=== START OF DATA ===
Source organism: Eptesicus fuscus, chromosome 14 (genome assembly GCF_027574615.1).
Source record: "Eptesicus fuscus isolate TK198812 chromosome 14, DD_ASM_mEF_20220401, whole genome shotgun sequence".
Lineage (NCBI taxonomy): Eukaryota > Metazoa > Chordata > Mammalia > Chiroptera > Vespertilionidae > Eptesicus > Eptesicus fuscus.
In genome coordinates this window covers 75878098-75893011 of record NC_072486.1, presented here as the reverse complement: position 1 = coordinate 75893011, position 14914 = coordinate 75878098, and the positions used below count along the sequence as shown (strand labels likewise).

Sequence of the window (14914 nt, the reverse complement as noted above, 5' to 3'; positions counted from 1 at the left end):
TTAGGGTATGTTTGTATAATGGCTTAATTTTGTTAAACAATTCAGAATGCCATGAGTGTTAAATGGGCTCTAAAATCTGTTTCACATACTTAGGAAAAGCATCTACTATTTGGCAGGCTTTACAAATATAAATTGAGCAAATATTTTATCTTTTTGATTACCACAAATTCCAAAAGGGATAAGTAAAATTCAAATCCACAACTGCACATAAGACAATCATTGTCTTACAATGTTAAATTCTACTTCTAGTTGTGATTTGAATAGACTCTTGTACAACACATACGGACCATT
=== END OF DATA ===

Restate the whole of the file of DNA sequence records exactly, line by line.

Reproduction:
Source organism: Eptesicus fuscus, chromosome 14 (genome assembly GCF_027574615.1).
Source record: "Eptesicus fuscus isolate TK198812 chromosome 14, DD_ASM_mEF_20220401, whole genome shotgun sequence".
Lineage (NCBI taxonomy): Eukaryota > Metazoa > Chordata > Mammalia > Chiroptera > Vespertilionidae > Eptesicus > Eptesicus fuscus.
In genome coordinates this window covers 75878098-75893011 of record NC_072486.1, presented here as the reverse complement: position 1 = coordinate 75893011, position 14914 = coordinate 75878098, and the positions used below count along the sequence as shown (strand labels likewise).

Sequence of the window (14914 nt, the reverse complement as noted above, 5' to 3'; positions counted from 1 at the left end):
TTAGGGTATGTTTGTATAATGGCTTAATTTTGTTAAACAATTCAGAATGCCATGAGTGTTAAATGGGCTCTAAAATCTGTTTCACATACTTAGGAAAAGCATCTACTATTTGGCAGGCTTTACAAATATAAATTGAGCAAATATTTTATCTTTTTGATTACCACAAATTCCAAAAGGGATAAGTAAAATTCAAATCCACAACTGCACATAAGACAATCATTGTCTTACAATGTTAAATTCTACTTCTAGTTGTGATTTGAATAGACTCTTGTACAACACATACGGACCATT